Willie Mays Or Say Hey Kid

Willie Mays Or Say Hey Kid 1. The correct name of my person is Willie Howard Mays Jr. 2. His nickname was “The Say Hey Kid”. 3.

Mays was born May 6, 1931. 4. He was born in Westfield, Alabama., just outside the major city of Birmingham. 5. The names of his parents were not known, but his fathers nickname was “Kitty Kat”. 6.

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He was the oldest of twelve in his family. 7. The name of the town he lived in as a child was called Westfield. 8. Both Mr. and Mrs.

Mays were athletic. Mr. Mays played baseball on the all-black teams of the segregated south, as had his father before him. Mrs. Mays had been a champion sprinter in her school.

When he was growing up, his father worked in a steel mill, and played on a semi-professional team sponsored by the mill. He began teaching young Mays to catch a ball even before he could walk. By 14, he had joined his father on the mill team. 9. His high school had no baseball team, so he played basketball and football, but before he finished high school, it became clear that baseball would be his career.

10. No information given. 11. He graduated high school in 1950. No information given on the name of the school.

12. No information given. 13. No information given. 14. No information given.

15. This promising career of a professional baseball player was briefly interrupted when Mays was drafted into the Army. His team failed to win the pennant during the two seasons he was absent, but he returned to the Giants in 1954 to lead them into the World Series against the Cleveland Indians. Other than that he never had to work. 16. He lived in many different areas, because he played baseball.

Westfield, near Birmingham was the place where he grew up in Alabama. He was moved from Trenton, New Jersey to New York City also. Mays had traveled from Chattanooga, Memphis, and had been through all parts of the country. In New York, he had played with the New York Cubans. Mr.

Mays had played against Philadelphia, and in Pittsburgh, against the Newark Eagles. He had been to all the big cities. 17. In 1956, he married a divorced woman two years older than he was. 18.

The name of his spouse was Marghuertie Wendell Kennedy Chapman. He later, remarried, in 1971, to social worker Mae Allen. 19. No information given. 20.

No information given. 21. No information given. 22. They adopted a three-year-old boy, Michael, in 1959. Although the couple divorced in 1961, he and his son remained close.

23. No information given. 24. No information given. 25. He played for the New York and San Francisco Giants; and briefly at the end of his career, for the New York Mets.

26. Mays made a great contribution to his occupation, by setting records, winning games, and earning awards and titles. 27. With his batting average of .345 and his 41 home runs, he led the league in 1954. Awards and honors were showered upon him. He was voted the National League Most Valuable Player in 1954, named Player of the year by The Sporting News, and voted Male Athlete of the year by the Associated Press poll.

He also received the Hickok Belt, studded with diamonds worth ten thousand dollars, as the professional athlete of the year. 28. His impact on society was large. He greatly influenced anyone who watched him. 29. With his 660 home runs in twenty-two years of playing ball, Mays ranks third, behind Hank Aaron and Babe Ruth, on the all-time list.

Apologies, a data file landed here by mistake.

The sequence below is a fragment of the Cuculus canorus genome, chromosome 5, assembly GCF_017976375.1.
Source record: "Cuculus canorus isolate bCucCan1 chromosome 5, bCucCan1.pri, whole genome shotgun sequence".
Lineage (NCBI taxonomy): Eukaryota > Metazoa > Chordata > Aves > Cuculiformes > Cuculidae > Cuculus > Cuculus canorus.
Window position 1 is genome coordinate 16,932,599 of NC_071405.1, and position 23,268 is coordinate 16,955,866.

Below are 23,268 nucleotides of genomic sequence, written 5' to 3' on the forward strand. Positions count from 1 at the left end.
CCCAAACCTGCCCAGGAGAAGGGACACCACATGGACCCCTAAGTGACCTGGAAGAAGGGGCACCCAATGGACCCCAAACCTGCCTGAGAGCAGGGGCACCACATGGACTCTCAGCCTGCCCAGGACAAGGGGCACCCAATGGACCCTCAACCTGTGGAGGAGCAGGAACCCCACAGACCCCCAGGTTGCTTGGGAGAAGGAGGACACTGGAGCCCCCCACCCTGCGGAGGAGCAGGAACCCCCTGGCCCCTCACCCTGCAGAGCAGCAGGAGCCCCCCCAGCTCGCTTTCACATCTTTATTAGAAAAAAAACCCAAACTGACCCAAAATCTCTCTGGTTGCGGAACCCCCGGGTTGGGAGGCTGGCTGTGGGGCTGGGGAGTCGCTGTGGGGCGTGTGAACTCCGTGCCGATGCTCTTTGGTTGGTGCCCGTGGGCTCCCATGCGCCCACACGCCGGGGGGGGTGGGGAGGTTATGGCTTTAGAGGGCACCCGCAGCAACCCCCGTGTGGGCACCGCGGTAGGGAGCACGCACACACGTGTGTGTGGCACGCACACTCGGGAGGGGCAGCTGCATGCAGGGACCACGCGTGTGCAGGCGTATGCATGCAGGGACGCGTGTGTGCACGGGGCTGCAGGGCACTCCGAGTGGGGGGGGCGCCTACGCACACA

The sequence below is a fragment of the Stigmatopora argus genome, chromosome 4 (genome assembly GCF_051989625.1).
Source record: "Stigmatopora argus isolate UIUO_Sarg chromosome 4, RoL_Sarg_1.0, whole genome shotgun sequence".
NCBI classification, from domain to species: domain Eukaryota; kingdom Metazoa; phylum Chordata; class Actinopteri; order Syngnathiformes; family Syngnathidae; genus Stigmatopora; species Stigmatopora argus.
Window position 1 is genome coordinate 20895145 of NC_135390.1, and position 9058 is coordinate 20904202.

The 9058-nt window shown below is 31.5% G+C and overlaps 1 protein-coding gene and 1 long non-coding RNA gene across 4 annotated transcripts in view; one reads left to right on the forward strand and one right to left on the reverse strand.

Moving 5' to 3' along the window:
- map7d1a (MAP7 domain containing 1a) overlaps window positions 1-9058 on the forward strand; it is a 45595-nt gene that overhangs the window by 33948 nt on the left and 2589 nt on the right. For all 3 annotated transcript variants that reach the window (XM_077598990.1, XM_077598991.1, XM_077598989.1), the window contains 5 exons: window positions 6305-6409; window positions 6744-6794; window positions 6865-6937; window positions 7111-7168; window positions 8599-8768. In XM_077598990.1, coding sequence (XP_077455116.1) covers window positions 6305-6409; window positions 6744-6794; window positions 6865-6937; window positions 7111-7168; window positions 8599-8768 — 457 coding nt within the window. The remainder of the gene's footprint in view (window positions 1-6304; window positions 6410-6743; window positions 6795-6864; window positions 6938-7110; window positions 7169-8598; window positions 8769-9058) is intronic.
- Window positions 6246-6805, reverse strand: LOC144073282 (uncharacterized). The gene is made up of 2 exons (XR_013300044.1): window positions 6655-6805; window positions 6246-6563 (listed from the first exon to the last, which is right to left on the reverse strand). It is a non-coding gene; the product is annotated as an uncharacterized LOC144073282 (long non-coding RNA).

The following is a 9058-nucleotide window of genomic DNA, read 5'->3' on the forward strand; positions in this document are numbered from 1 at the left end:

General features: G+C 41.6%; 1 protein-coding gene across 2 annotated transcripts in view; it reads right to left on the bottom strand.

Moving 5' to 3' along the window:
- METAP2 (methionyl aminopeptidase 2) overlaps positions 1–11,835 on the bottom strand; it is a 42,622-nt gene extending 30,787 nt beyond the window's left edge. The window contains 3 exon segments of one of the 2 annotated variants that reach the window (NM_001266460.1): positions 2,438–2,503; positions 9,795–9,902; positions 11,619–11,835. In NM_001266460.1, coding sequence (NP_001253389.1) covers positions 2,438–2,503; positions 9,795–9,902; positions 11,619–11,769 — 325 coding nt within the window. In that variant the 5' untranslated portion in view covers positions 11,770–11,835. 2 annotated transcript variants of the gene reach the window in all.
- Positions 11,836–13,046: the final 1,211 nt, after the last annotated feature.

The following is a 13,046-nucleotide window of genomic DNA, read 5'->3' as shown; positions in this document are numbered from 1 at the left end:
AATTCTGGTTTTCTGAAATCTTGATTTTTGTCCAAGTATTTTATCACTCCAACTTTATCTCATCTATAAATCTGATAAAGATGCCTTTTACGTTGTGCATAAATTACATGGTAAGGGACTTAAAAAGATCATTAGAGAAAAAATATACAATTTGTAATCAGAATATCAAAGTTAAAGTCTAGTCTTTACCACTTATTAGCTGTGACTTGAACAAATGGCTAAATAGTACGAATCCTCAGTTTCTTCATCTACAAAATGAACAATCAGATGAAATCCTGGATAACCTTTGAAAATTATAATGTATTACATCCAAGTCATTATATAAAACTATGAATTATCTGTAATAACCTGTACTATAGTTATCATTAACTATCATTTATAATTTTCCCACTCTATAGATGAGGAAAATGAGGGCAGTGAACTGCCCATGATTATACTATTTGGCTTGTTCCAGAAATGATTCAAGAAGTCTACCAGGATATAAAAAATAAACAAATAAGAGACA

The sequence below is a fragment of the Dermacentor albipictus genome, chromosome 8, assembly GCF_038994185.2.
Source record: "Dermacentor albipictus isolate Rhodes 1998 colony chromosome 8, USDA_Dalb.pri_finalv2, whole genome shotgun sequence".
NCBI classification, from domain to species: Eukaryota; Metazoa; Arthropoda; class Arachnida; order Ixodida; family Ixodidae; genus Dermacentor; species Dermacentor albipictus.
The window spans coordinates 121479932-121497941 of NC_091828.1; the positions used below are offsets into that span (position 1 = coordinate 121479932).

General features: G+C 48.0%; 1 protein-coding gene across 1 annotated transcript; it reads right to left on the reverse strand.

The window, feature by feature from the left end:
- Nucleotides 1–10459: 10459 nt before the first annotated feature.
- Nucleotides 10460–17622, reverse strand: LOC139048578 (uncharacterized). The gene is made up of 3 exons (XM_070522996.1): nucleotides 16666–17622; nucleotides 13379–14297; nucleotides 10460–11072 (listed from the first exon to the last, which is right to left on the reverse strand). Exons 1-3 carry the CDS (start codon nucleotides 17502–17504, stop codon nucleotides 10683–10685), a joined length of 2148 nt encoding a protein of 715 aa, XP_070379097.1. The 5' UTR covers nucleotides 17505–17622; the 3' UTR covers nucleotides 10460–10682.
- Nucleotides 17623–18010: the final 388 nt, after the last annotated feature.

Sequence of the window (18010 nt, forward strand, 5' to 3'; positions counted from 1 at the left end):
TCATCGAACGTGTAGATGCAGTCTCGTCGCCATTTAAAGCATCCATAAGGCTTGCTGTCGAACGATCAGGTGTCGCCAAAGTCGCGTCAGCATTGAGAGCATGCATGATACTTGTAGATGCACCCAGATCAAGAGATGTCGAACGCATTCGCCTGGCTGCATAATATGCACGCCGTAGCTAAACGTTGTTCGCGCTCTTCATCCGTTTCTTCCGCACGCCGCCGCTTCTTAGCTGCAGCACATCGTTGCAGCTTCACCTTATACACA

He seemed destined to play baseball from the age of six months, when his father tried to get him to walk by getting him to chase a ball. His record-breaking achievements as well as his entertaining autobiographies show how well he used talents to raise the status of the game he loved. 30. His contributions were mainly in baseball and setting records. Mays played in every All-Star Game from 1954 through 1973.

31. He is still alive today. 32. He is still alive today. 33. He is still alive today.

34. He was not the first black ballplayer, but he had his own barrier to break through. A kind of gentle, good natured racism, but racism none the less. 35. In one of the four games against the Indians, Mays made such a superb catch that it was widely talked about in public and was considered the greatest ever made on a baseball field.

He was an impressive defensive player because of his famous catches and his perfect throws at home plate that caught runners out. 36. No information was given. 37. Mays learned almost as fast as he ran, and his hard hitting and astonishing fielding skills-along with an inborn sense of showmanship, which made him wear a cap a size or two large so that it would add a little extra drama to his catches by falling off- soon helped energize his teammates. It was in large part his presence that drove the Giants to the pennant in 1951. Mays was an instant hero, attracting little of the raw racism that had greeted Jackie Robinson just four years earlier. 38.

No information was given. 39. In his 1988 autobiography, Say Hey, he credited Leo Durocher with inspiring him to believe in himself. 40. No information was given.

41. He is not really that important anymore, but will always be remembered for his achievements in history.


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